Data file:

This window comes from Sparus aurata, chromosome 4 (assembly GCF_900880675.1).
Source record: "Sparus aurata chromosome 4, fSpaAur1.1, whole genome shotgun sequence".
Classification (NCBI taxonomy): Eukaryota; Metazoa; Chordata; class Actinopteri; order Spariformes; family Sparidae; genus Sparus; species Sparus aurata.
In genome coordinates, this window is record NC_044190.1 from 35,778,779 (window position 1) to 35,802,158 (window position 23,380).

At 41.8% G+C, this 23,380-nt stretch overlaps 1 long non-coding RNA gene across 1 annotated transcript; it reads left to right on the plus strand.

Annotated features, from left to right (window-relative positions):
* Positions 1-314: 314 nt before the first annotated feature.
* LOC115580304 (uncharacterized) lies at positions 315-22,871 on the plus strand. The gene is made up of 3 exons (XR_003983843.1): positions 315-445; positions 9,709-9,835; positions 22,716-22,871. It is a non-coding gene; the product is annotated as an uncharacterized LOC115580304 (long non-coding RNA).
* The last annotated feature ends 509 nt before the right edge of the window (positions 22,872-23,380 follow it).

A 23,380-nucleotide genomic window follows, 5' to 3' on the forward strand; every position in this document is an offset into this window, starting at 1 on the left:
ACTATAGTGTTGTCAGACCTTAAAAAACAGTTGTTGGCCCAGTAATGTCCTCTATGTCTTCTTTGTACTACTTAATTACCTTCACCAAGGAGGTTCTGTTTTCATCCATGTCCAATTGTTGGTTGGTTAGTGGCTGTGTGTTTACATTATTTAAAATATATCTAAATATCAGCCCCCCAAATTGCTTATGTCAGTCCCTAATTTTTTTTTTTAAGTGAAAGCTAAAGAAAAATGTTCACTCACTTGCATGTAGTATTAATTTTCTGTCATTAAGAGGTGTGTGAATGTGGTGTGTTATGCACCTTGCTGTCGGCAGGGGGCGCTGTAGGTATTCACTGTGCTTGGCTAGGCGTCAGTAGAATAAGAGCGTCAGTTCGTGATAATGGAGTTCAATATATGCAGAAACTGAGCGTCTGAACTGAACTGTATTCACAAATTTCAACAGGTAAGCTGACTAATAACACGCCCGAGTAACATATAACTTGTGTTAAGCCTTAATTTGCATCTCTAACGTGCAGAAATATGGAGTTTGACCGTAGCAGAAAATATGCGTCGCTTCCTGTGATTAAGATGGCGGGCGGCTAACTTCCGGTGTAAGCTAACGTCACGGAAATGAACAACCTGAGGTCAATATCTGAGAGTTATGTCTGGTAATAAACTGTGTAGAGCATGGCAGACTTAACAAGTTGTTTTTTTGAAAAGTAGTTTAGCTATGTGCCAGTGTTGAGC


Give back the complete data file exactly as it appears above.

This window comes from Sparus aurata, chromosome 4 (assembly GCF_900880675.1).
Source record: "Sparus aurata chromosome 4, fSpaAur1.1, whole genome shotgun sequence".
Classification (NCBI taxonomy): Eukaryota; Metazoa; Chordata; class Actinopteri; order Spariformes; family Sparidae; genus Sparus; species Sparus aurata.
In genome coordinates, this window is record NC_044190.1 from 35,778,779 (window position 1) to 35,802,158 (window position 23,380).

At 41.8% G+C, this 23,380-nt stretch overlaps 1 long non-coding RNA gene across 1 annotated transcript; it reads left to right on the plus strand.

Annotated features, from left to right (window-relative positions):
* Positions 1-314: 314 nt before the first annotated feature.
* LOC115580304 (uncharacterized) lies at positions 315-22,871 on the plus strand. The gene is made up of 3 exons (XR_003983843.1): positions 315-445; positions 9,709-9,835; positions 22,716-22,871. It is a non-coding gene; the product is annotated as an uncharacterized LOC115580304 (long non-coding RNA).
* The last annotated feature ends 509 nt before the right edge of the window (positions 22,872-23,380 follow it).

A 23,380-nucleotide genomic window follows, 5' to 3' on the forward strand; every position in this document is an offset into this window, starting at 1 on the left:
ACTATAGTGTTGTCAGACCTTAAAAAACAGTTGTTGGCCCAGTAATGTCCTCTATGTCTTCTTTGTACTACTTAATTACCTTCACCAAGGAGGTTCTGTTTTCATCCATGTCCAATTGTTGGTTGGTTAGTGGCTGTGTGTTTACATTATTTAAAATATATCTAAATATCAGCCCCCCAAATTGCTTATGTCAGTCCCTAATTTTTTTTTTTAAGTGAAAGCTAAAGAAAAATGTTCACTCACTTGCATGTAGTATTAATTTTCTGTCATTAAGAGGTGTGTGAATGTGGTGTGTTATGCACCTTGCTGTCGGCAGGGGGCGCTGTAGGTATTCACTGTGCTTGGCTAGGCGTCAGTAGAATAAGAGCGTCAGTTCGTGATAATGGAGTTCAATATATGCAGAAACTGAGCGTCTGAACTGAACTGTATTCACAAATTTCAACAGGTAAGCTGACTAATAACACGCCCGAGTAACATATAACTTGTGTTAAGCCTTAATTTGCATCTCTAACGTGCAGAAATATGGAGTTTGACCGTAGCAGAAAATATGCGTCGCTTCCTGTGATTAAGATGGCGGGCGGCTAACTTCCGGTGTAAGCTAACGTCACGGAAATGAACAACCTGAGGTCAATATCTGAGAGTTATGTCTGGTAATAAACTGTGTAGAGCATGGCAGACTTAACAAGTTGTTTTTTTGAAAAGTAGTTTAGCTATGTGCCAGTGTTGAGC